The Top 10 Canine Toxins: Part I
Next week – March 17-23rd – is Poison Prevention Week, marking over five decades of safer homes and saved lives. While this nationally-recognized awareness effort was originally directed towards parents of two-legged kids, it has since morphed to include our four-legged canine and feline family members!
In conjunction with Poison Prevention Week, Pet Poison Helpline, an animal poison control based out of Minneapolis, recently released the Top 10 canine toxins from 2012. A huge shout out to them for helping spread this great info! We’ll cover the top 5 most common dog poisons this week, followed by the remaining in Part II (make sure to check out the top 5 cat toxins of 2012, too!).
Top 10 canine toxicants:
- Mouse and rat poisons (rodenticides)
- Vitamins and minerals
- Cardiac medications
- Insect bait stations
- Cold and allergy medications
- Acetaminophen (e.g., Tylenol)
While one or two chocolate chips isn’t a big deal for your dog, larger amounts can be poisonous. Chocolate contains the chemical theobromine, a chemical similar to caffeine, which is toxic to dogs (and less so, to cats). Remember this fact: the darker and more bitter the chocolate, the more dangerous it is. That means that baker’s chocolate, semi-sweet chocolate, and gourmet dark chocolates are the most dangerous, while white chocolate (which barely has any real chocolate in it) is generally less of a poisoning concern. Signs of chocolate poisoning include gastrointestinal signs (e.g., drooling, vomiting, diarrhea), an elevated heart rate, abnormal heart rhythm, anxiety, hyperactivity, and even tremors or seizures. Don’t forget about foods covered or dipped in chocolate; these can also be dangerous, as in addition to the chocolate, the food inside (including macadamia nuts, espresso beans, and raisins) can result in a different type of poisoning too.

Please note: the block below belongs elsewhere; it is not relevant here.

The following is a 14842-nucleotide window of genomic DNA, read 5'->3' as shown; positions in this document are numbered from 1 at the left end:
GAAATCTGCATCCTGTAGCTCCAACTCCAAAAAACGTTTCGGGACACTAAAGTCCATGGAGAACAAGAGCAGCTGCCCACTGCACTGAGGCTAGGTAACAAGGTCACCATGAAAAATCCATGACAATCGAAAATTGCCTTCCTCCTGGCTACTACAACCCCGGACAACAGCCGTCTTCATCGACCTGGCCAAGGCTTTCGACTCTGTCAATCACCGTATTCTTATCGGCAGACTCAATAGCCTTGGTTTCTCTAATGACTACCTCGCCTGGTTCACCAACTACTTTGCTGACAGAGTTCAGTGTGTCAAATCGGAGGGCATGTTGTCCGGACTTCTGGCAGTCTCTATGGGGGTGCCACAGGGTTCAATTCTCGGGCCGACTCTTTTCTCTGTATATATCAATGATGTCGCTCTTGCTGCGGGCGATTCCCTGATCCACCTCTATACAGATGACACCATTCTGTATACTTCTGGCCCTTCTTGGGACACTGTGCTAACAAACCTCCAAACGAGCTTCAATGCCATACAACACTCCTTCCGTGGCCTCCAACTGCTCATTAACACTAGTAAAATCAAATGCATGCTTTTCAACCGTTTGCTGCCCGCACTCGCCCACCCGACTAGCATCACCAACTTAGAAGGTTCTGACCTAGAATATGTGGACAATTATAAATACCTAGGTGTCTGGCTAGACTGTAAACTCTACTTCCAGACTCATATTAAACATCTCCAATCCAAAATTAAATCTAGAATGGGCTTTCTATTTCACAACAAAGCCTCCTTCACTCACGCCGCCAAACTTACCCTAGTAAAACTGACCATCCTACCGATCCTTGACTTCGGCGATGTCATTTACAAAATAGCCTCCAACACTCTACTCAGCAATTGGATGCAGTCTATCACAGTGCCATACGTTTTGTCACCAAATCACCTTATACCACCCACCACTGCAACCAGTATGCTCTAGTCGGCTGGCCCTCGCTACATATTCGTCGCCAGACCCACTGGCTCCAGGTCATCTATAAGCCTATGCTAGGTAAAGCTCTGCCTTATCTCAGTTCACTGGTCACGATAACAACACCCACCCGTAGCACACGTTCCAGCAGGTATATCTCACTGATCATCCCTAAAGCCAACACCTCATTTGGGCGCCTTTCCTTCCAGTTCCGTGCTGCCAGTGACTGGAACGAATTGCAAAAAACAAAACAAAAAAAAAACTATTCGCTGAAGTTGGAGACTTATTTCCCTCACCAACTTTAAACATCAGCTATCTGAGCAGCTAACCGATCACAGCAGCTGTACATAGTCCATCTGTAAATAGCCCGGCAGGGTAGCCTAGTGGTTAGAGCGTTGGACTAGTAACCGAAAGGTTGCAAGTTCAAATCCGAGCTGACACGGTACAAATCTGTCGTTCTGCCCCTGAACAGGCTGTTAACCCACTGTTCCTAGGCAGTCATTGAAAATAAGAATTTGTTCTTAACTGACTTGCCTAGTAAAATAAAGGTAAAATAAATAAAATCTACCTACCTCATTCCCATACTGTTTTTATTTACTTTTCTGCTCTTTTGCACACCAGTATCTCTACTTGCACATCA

Mouse and rat poison (rodenticides)
When it comes to mouse and rat poisons, there are several different active ingredients and types of action, making all of them potentially poisonous to dogs. Depending on what type was ingested, poisoning can result in internal bleeding, brain swelling, kidney failure, or even severe vomiting and bloat. Signs of poisoning include difficult breathing, coughing (of blood), walking drunk, tremoring, seizuring, vomiting, excessive
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Justine has more than 18 years of experience in the veterinary industry and is a board-certified emergency critical care veterinary specialist and toxicologist as well as the CEO and founder of Vetgirl. She is also a founding member of IDEXX’s Pet Health Network team.